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3G auction earns India 14.6 billion dollars

Text by News Wires

Latest update : 2010-05-19

Ending an epic auction, Vodafone and Bharti paid a combined $5.1 billion for 3G mobile licenses in India. Reliance Communications also won the right to provide third-generation services in a deal that will generate $14.6 billion for the government.

REUTERS - Vodafone and Bharti paid a combined $5.1 billion for 3G mobile licences in India, ending an epic auction that yields a bonanza for a deficit-strapped government but puts winners under pressure.

Reliance Communications also won the right to provide third-generation services in an auction that lasted 34 days and will generate $14.6 billion for the government, authorities said on Wednesday, nearly twice what it had expected.

“It’s good news for the government, no doubt,” said Arun Kejriwal, strategist at Kris Research in Mumbai.

“For the operators it’s a large sum of money that has to be paid out. We have to see how these services are priced and received by the subscribers and how it will impact their profitability,” he said.

India is the world’s fastest growing mobile phone market with some 500 million subscribers. India’s three biggest carriers—Vodafone, Bharti Airtel and Reliance Communications -- each won the key licences for Delhi and Mumbai.

Nine private operators participated in the auction for three sets of licences, which ended with no single carrier winning high-speed third-generation spectrum in all 22 circles up for bid. Seven different carriers, including Idea Cellular and unlisted Tata Teleservices, ended up winning spectrum. Japan’s NTT DoCoMo owns 26 percent of Tata Teleservices.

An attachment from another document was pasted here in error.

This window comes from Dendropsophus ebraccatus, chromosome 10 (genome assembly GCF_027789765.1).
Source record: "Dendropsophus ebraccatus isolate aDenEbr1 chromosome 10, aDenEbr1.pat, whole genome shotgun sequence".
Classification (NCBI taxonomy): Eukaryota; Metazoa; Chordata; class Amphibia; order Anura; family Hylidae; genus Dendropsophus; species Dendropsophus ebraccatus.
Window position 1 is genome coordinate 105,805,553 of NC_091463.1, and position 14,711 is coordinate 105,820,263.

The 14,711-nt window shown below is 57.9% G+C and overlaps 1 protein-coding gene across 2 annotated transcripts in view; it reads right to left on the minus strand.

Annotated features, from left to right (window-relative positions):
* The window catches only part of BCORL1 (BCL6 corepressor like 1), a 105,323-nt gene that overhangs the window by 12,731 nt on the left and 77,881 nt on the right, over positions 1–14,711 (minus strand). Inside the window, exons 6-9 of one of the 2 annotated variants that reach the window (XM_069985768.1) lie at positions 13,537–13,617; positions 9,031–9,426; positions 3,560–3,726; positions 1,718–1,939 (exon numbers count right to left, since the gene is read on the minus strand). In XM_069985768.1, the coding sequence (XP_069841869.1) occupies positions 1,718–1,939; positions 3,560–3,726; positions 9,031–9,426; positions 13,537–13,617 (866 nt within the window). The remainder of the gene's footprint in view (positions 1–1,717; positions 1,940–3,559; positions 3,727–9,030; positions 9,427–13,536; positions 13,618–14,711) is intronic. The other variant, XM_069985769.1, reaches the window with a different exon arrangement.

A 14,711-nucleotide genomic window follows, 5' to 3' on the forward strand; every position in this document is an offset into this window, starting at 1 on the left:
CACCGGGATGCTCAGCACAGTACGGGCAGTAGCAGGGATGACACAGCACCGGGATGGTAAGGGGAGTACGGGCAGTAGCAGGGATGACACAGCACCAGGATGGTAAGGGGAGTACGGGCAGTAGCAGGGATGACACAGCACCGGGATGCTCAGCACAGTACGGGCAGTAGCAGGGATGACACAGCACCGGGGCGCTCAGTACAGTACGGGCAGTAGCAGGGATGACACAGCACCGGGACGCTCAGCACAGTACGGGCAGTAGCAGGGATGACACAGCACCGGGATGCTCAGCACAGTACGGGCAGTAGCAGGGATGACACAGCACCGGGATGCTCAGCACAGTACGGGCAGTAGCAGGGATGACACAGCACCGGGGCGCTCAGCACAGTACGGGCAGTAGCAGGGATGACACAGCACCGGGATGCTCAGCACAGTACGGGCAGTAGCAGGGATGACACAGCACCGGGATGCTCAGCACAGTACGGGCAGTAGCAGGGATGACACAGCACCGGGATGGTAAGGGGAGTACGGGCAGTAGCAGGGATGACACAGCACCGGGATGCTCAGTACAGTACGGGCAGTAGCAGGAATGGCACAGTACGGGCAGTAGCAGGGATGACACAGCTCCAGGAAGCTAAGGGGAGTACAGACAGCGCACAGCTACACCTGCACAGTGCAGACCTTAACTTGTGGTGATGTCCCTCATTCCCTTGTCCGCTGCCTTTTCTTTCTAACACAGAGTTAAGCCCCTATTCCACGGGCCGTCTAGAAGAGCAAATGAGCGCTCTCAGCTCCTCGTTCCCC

A fourth licence will be sold separately and has been reserved for state operators.

India is a late adapter of 3G and is the biggest economy not to offer such premium services on a wide scale, although the state-run telecoms firms have 3G services in some zones.

Vodafone Essar, the UK giant’s India unit, will pay about $2.5 billion for its India 3G mobile spectrum, according to data on a government website. Bharti, the country’s biggest carrier in which SingTel has a stake, is paying about $2.6 billion.

The auction will help the government plug a fiscal deficit that last year reached a 16-year high, and may enable it to cut back on borrowing, bringing relief to satiated bond investors.

“The 3G auction results demonstrate that the government borrowing will sail through smoothly,” said Paresh Nayar, head of foreign exchange and money markets at First Rand Bank in Mumbai.

Date created : 2010-05-19